• The U.S.unemployment rate fell by 0.4 percentage points to 9.0% in January (BLS)
• Nonfarm payrolls increased by 36,000 short of analysts' estimate for a 140,000 gain (Bloomberg)
• The European Central Bank kept interest rates at a record low of 1% (Reuters)
• The industrial producer price index rose by 0.8% in the Euro area in December 2010 (Eurostat)
• Prices of agricultural commodities at new highs, sugar at 30-year high (FT)
• Euro area seasonally-adjusted unemployment rate unchanged at 10.0% in December 2010 (Eurostat)
• The U.S. Treasury has been urged to sell "ultra-long" bonds with maturities of up 100 years (FT)
• Copper continues its ascent, reaching a record high of $10,000 per metric ton (Bloomberg)
• The U.S. is on track to hit its $14.29 trillion debt ceiling by the end of May (Bloomberg)
• The Federal Reserve has surpassed China as the leading holder of US Treasury securities (FT)
• S&P cut Ireland's credit rating to A-/A-2 from A/A-1 and maintains a negative outlook (Reuters)
• Brent Crude oil surges above $100 for the first time in over two years (FT)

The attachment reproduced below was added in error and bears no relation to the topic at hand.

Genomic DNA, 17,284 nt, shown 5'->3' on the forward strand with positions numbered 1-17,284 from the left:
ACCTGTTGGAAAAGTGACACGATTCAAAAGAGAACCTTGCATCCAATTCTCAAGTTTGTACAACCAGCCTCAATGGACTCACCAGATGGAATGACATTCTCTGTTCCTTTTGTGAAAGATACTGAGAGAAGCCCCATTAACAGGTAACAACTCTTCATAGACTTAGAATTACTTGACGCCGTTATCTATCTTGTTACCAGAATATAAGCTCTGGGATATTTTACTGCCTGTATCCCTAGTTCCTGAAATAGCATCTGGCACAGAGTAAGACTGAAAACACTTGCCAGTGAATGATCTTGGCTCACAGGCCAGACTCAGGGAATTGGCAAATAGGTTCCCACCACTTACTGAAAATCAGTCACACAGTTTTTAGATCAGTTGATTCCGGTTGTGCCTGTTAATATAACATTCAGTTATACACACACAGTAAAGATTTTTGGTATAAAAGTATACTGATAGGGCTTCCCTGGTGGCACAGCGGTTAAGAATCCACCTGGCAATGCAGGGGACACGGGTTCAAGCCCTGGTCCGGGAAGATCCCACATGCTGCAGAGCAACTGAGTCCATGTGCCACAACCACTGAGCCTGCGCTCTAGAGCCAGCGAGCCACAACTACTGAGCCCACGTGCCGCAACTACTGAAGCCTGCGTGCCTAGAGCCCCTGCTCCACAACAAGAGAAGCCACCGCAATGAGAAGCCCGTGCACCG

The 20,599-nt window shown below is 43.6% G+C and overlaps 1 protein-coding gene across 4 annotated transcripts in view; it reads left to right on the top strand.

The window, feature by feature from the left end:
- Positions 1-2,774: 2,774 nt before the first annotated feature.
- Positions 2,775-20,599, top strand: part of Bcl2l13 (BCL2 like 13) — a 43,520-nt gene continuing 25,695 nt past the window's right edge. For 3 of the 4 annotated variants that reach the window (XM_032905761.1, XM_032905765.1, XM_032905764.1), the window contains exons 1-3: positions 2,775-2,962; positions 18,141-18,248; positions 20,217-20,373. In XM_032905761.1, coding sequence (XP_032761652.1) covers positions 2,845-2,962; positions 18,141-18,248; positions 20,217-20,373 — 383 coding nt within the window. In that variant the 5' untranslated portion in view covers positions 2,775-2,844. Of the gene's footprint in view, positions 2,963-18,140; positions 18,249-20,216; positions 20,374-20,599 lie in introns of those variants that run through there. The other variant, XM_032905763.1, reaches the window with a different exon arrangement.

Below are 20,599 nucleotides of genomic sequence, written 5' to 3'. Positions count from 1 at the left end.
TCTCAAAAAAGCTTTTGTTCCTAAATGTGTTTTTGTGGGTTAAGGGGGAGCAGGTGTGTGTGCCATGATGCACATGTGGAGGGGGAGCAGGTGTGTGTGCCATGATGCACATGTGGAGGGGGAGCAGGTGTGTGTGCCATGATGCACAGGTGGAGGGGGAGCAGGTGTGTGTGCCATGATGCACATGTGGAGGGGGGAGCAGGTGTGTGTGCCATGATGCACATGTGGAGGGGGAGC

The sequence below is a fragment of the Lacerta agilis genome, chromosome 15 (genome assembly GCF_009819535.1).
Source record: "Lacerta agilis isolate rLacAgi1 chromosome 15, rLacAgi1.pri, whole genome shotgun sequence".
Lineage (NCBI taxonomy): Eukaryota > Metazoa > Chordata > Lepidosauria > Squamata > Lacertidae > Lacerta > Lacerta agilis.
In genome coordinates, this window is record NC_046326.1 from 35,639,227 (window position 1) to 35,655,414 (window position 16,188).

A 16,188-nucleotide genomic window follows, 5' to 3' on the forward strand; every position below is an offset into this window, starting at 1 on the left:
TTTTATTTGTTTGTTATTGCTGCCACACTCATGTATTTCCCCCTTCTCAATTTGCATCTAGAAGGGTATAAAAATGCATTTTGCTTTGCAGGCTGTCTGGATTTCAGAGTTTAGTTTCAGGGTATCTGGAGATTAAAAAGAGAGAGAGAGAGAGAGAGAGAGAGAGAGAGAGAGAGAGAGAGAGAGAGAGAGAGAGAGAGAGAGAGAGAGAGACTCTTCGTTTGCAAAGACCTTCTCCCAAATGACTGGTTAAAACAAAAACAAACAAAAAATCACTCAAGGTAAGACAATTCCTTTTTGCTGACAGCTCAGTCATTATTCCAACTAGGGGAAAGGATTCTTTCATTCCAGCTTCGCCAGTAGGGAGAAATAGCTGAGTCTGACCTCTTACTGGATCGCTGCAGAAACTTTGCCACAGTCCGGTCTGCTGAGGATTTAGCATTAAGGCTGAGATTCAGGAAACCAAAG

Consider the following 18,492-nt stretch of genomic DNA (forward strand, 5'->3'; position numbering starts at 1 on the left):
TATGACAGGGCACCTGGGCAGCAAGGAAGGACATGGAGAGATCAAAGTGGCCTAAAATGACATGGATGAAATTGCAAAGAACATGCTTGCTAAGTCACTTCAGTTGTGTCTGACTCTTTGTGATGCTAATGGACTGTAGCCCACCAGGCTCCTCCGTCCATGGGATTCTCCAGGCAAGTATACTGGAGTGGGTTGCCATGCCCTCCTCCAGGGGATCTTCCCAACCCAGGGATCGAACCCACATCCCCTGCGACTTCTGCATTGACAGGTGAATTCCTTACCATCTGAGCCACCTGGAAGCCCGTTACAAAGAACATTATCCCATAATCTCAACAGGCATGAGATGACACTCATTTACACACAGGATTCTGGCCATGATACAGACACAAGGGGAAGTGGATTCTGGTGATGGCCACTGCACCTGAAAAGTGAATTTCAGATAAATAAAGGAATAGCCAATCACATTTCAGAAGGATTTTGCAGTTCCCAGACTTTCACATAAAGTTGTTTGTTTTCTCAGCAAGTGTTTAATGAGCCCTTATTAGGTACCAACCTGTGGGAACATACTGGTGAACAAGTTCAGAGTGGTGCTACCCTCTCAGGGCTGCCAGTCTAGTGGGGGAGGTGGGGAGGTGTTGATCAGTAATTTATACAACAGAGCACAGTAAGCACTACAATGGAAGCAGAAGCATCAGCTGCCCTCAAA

Chart Of The Week
Friday’s employment report was another one of those head scratchers. Although the unemployment rate fell by 0.4% to 9%, companies didn’t exactly go on a hiring spree; they added only 36,000 new jobs to their payrolls. Keeping in mind that the U.S. needs to create at least 100,000 jobs per month just to keep up with demographics, the employment situation is not at all rosy. In terms of creating and finding jobs, education still appears to be the one factor separating the wheat from the chaff. Case in point is this fascinating chart courtesy of Calculated Risk.
Please consider “The Fed passes China in Treasury holdings.” An interesting change in the terms of who owns U.S. Treasuries.
Based on weekly data released on Thursday, the New York Fed’s holdings of Treasuries in its System Open Market Account, known as Soma, total $1,108bn, made up of bills, notes, bonds and Treasury Inflation Protected Securities, or Tips.
When the Fed buys U.S. Treasuries it’s akin to putting your money from your left pocket into your right pocket. Sadly, if an individual investor does that, it has no effect on his/her financial situation. When the Fed does it, it’s called QE2 and it is supposed to fix the economy. I will file this under: Things that me go hmmm…
The entertaining and über-passionate Howard Davidowitz is always fun to watch. You may or may not agree with some of his political comments but he does have a refreshing common sense approach to looking at the markets and the economy. Enjoy!
Good luck and good investing!
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